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IN BUILDING AND CONSTRUCTION

WORKING COMMISSION W18 - TIMBER STRUCTURES

INFLUENCE OF ROLLING SHEAR MODULUS ON STRENGTH AND

STIFFNESS OF STRUCTURAL BONDED TIMBER ELEMENTS

P Fellmoser

H J Bla

University of Karlsruhe

GERMANY

MEETING THIRTY-SEVEN

EDINBURGH

UNITED KINGDOM

AUGUST 2004

1

Influence of rolling shear modulus on strength and

stiffness of structural bonded timber elements

P. Fellmoser, H.J. Bla

Lehrstuhl fr Ingenieurholzbau und Baukonstruktionen

Universitt Karlsruhe, Germany

1 Introduction

Rolling shear is defined as shear stress leading to shear strains in a plane perpendicular to

the grain direction. Due to the very low rolling shear stiffness of timber significant shear

deformations may occur. Fig. 1 shows a schematic representation of rolling shear stresses.

Fig. 1: Stress due to rolling shear

In prEN 1995-1-1 Design of timber structures (final draft 2004) a ratio of G

R,mean

/ G

mean

= 0,10 is defined for softwood. For the rolling shear strength a common characteristic value

of f

R,k

= 1,0 N/mm is given independent of the strength class.

Neuhaus [9] determined the rolling shear modulus of spruce as 48 N/mm for a moisture

content of 9 % through torsion tests. Aicher et al. [1] analysed the rolling shear modulus

for different annual ring orientations in the cross-section using the Finite Element Method.

Depending on the annual ring orientation he found values between about 50 N/mm and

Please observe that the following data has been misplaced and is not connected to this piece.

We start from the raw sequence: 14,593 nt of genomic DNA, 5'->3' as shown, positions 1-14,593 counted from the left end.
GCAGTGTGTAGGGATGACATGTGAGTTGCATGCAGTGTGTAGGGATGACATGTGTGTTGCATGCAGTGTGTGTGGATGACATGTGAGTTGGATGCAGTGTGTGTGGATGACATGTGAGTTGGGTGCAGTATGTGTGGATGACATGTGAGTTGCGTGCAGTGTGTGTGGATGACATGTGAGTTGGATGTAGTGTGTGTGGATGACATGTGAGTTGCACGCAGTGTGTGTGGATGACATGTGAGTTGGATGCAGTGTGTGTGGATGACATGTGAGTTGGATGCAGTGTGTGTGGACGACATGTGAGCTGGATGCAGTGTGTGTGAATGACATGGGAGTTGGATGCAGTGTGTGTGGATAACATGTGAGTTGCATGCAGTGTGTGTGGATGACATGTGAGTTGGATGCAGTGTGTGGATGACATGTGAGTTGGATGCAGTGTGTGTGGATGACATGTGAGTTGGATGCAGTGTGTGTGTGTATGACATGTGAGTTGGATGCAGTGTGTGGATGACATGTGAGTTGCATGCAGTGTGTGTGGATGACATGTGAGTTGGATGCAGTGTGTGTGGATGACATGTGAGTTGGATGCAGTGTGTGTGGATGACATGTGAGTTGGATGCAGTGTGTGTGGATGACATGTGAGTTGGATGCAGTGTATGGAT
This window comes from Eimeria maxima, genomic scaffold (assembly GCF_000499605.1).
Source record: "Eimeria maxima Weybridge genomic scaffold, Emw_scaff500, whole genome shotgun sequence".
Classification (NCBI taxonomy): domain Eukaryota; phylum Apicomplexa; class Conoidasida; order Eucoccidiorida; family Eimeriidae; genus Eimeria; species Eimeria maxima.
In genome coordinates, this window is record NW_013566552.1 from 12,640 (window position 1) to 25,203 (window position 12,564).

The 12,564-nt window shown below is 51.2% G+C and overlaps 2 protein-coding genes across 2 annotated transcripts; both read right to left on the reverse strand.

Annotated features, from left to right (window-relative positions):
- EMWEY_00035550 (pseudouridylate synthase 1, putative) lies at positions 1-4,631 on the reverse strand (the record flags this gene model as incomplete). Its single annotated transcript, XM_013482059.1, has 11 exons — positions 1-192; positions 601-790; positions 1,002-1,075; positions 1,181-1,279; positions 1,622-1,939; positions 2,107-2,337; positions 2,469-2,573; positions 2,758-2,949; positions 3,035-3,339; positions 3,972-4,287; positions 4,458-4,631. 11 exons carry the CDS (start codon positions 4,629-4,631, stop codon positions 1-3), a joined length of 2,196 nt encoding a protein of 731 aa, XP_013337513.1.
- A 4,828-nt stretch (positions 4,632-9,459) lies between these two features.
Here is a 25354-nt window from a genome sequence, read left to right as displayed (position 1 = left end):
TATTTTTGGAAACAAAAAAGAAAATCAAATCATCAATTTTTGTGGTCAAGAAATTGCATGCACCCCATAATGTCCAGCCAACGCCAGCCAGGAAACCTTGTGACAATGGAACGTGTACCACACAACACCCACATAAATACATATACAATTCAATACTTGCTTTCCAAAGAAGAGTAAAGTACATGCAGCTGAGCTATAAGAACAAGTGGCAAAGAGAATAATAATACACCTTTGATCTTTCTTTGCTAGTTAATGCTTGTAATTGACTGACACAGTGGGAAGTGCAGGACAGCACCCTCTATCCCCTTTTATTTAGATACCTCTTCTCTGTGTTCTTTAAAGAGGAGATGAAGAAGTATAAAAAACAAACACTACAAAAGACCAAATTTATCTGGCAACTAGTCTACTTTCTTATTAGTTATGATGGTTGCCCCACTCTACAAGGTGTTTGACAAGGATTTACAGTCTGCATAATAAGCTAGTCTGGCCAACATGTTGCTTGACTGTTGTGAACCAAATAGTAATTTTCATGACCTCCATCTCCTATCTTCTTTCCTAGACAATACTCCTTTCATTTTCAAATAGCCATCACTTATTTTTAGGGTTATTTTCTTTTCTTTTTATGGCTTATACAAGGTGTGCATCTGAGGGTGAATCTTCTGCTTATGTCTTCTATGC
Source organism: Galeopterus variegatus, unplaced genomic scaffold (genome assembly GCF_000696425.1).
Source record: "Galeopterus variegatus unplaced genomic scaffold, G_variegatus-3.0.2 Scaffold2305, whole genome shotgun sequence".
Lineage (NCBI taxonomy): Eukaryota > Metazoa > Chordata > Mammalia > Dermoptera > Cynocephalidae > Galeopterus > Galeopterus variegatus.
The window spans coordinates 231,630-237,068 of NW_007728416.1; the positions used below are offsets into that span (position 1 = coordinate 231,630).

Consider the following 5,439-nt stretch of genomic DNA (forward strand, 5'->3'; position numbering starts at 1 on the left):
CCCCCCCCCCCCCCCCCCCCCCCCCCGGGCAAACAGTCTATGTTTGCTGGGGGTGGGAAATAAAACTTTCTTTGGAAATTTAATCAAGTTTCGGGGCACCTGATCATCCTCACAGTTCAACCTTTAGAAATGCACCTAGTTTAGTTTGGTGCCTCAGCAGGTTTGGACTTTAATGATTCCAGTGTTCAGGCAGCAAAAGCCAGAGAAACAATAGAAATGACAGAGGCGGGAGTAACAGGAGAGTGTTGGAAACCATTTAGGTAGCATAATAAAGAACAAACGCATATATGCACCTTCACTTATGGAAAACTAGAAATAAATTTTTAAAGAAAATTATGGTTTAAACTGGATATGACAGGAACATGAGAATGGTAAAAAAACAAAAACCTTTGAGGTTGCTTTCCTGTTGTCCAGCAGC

200 N/mm. Experiments by Aicher et al. [2] resulted in a rolling shear modulus of

50 N/mm.

Fig. 2 shows rolling shear failure due in structural bonded timber elements.

2

Fig. 2: Failure due to rolling shear

2 Determination of rolling shear modulus

2.1 Experimental investigations

For determining the rolling shear modulus of spruce specimens, the dynamic method of

measuring the frequencies of a bending vibration was used. A method for the determination

of the modulus of elasticity perpendicular to the grain and the rolling shear modulus was

derived from the method for determining the modulus of elasticity parallel to the grain.

Grlacher describes in [5] the determination of the modulus of elasticity parallel to the

grain direction via measuring the frequencies of a bending vibration. Fig. 3 shows the

schematic representation of the experimental set-up. An approximate solution of the

differential equation of a flexural vibration is given taking into account the shear modulus.

Fig. 3: Measuring the frequencies of a bending vibration

The modulus of elasticity may be determined from the frequency of a 1. order flexural

mode using equation (1):

Direction of force

Sensor

Sensor

3

2 4 2 2 2 2 2

0 0

2 2

4 4

1 49, 48 12, 3

500, 6

f s i f i E

E s

i G G

= + +

l

l

(1)

where

l = length of test specimen

f

o

= frequency of bending vibration

= density

i = radius of inertia

E = modulus of elasticity

G = shear modulus

s = form factor (according to Hearmon [7] for wood: s = 1,06)

For test specimens with large span to depth ratios (l/h) and / or small modulus of elasticity